My view from the milk stool this morning is on seasonality.
I think many Americans have lost whatever connection they may have had to seasonality. The constant availability of produce and whatever cuts of meat we may want has resulted in a loss of respect for agriculture. I’m guilty of it.
While I was waiting for the goats to finish their feed on the milk stand – it doesn’t take long to milk them now as they’re slowing down in production and some of them aren’t being milked any more – I was cleaning out a couple of the raised beds with the intention of getting some lettuce and other greens planted. I’ve been craving greens and the throwing away of those plastic tins that lettuce comes in these days is bothering me. It’s so wasteful. I wish there was something I could do with them.
We’ve had about five days of constant chance of rain. Emphasis on chance. The soil in the beds wasn’t even wet an inch down. We’re dry. We’ve been dry for months now. I’ve done better with the garden this year than I’ve done in many years and I’m pretty proud of that, but improvement is still needed.
Some chard has survived the summer, but it’s been chewed up by bugs. I’m going to cut it back knowing it’ll regrow fresh leaves. As I was standing in the garden, I must have been in a red ant bed because my legs started burning. Sorry ants.
I posted a piece this morning written by Olivier Malric that resonated with me. He writes that “Pastoralism is living with and from uncertainty to generate reliability.” I don’t think a lot of us live in any kind of uncertainty when it comes to our food. What happened during the pandemic with toilet paper and other things was the closest most of us came to uncertainty.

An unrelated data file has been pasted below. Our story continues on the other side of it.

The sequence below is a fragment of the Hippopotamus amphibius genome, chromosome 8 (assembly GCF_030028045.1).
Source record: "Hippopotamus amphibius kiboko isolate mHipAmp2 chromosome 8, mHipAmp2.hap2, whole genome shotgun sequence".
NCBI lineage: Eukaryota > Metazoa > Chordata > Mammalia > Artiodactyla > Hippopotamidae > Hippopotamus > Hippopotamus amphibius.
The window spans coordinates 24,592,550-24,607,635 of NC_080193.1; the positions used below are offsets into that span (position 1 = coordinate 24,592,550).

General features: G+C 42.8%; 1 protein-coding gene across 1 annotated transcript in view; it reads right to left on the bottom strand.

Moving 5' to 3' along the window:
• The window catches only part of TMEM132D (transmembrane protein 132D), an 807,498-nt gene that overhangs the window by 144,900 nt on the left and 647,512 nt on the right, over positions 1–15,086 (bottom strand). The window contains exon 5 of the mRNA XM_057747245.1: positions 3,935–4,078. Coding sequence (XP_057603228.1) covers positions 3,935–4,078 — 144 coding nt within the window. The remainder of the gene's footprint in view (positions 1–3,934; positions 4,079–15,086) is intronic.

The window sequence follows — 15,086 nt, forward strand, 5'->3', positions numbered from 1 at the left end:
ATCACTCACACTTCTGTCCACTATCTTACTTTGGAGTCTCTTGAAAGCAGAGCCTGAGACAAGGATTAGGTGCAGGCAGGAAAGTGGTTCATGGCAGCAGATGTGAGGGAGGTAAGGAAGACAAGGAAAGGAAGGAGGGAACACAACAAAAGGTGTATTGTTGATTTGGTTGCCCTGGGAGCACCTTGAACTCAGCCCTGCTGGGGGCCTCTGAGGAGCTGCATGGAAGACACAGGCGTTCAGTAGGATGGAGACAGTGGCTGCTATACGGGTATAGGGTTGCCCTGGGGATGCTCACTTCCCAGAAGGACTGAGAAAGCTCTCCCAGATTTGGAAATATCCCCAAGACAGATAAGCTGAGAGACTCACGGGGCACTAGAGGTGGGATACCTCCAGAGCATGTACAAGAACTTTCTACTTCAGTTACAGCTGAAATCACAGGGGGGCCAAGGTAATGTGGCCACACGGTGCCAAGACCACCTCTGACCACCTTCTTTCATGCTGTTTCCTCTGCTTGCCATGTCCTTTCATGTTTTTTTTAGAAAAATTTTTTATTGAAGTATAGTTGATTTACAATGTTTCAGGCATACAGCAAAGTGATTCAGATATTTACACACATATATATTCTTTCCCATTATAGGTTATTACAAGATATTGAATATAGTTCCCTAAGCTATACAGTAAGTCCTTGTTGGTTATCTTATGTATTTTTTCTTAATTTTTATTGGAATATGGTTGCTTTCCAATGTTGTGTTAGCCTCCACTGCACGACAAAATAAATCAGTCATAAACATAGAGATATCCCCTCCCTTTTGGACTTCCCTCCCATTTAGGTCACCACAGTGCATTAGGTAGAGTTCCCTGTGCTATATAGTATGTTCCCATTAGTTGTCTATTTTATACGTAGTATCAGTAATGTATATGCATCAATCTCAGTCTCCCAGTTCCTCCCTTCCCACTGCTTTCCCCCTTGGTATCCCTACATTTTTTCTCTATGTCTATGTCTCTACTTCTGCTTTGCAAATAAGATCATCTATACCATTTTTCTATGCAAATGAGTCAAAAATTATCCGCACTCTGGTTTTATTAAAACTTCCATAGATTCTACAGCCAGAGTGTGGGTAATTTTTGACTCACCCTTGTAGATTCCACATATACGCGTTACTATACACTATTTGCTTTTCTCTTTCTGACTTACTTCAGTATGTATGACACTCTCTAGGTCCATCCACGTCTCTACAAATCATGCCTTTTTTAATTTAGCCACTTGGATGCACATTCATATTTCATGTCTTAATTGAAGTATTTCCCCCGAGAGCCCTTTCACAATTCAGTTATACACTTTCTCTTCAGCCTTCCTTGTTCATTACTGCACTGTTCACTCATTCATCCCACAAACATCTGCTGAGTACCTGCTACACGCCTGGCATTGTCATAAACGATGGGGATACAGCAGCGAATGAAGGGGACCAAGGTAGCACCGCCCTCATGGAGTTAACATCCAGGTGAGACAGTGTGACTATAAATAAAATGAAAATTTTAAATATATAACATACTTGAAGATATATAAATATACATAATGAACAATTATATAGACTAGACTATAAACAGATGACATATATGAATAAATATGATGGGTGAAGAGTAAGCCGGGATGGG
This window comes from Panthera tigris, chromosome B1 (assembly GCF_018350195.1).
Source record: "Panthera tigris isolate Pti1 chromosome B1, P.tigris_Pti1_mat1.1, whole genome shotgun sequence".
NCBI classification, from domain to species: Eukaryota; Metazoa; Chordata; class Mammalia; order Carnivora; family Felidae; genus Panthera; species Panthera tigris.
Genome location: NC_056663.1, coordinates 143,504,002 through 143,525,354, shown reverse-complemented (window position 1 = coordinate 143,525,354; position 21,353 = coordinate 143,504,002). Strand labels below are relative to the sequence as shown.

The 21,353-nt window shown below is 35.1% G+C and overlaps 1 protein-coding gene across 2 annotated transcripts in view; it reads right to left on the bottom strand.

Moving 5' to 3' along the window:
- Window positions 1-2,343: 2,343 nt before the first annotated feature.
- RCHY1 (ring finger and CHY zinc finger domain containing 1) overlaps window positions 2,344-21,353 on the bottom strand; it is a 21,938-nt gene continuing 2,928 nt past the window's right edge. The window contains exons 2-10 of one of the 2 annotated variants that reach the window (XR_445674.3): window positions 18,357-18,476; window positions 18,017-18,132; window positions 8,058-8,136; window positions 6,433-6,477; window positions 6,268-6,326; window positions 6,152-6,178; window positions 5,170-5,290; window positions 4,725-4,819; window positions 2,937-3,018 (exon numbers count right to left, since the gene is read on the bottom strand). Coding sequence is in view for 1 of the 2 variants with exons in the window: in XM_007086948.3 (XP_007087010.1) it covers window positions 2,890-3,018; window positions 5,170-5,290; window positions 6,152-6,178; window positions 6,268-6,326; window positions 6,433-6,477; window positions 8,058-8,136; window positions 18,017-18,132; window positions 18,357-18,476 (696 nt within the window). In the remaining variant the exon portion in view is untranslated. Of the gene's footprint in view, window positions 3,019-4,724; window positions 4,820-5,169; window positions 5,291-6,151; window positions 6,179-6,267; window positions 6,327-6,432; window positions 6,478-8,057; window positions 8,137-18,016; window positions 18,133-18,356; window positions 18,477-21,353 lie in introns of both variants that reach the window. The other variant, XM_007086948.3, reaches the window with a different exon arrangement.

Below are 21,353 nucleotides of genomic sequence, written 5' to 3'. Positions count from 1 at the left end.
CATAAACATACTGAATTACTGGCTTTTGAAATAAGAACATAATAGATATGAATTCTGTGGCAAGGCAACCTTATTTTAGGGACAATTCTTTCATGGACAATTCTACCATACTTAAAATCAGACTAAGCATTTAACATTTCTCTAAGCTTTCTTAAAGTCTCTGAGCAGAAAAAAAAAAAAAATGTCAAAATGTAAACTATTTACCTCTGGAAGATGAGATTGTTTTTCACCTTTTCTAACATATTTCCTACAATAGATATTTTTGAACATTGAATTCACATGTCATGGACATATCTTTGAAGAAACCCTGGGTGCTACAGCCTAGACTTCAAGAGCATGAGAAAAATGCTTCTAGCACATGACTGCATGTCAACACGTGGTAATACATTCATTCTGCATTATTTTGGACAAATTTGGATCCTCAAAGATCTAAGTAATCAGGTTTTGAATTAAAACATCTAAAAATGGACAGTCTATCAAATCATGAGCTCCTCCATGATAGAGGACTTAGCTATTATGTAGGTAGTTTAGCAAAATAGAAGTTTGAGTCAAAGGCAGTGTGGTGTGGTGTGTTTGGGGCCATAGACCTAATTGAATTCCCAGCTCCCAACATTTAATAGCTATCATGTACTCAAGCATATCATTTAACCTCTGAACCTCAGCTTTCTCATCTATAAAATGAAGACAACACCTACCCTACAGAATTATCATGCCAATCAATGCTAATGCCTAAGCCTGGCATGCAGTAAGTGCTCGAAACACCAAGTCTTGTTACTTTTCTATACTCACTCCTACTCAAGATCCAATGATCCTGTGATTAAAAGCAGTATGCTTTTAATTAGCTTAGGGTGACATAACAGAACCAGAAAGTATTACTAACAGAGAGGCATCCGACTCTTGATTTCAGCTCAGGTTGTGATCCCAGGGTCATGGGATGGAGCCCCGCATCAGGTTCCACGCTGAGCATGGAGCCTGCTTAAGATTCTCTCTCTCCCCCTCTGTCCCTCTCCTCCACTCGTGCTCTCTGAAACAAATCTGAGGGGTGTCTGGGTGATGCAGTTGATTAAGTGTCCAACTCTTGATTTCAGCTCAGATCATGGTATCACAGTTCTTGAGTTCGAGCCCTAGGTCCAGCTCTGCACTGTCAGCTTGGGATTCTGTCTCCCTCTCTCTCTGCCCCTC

He also speaks of anthropomorphism. Something I’m very prone to. I’ll admit something – it disturbs me to use the sheep to train Katie. They don’t like it. I do my best to treat them kindly, but if the sheep had their choice, they’d be happier out in the pasture eating grass or chewing their cud. In the grand scheme of things, our sheep spent the bulk of their days doing what they want to – I don’t train for more than an hour, tops each day. While we bought these sheep to use to train Katie and ultimately other dogs, they are still, to Wally and I, first and foremost livestock that we need to take really good care of and as best as we can, not cause them any harm or pain.
That’s something that’s been on my mind a lot lately. I’ve seen videos of people trying to sell dogs wherein the dog or dogs are put in a pen with livestock and allowed to savage them. I guess that’s showing grit, which is important, but there’s such a thing as good stewardship.
What do I know?
Meanwhile, yesterday’s training session was teaching Katie to stop off balance. She doesn’t want to do that. She doesn’t think that’s appropriate. She’ll learn in time. It’s a matter of trust. Meanwhile, she continues to improve. Wally sent me a video he took of her the day we bought her and her improvement is extraordinary. That was in January and I’ve really only been working her steadily since August.
What got me thinking about seasonality was yesterday one of the sheep slipped on leaves and grass and fell. Leaves are everywhere. The summer garden is all but gone. It’s way past time to get fall crops in, but it’s been dry and hot and it looks like that’s going to continue.
Until later . . .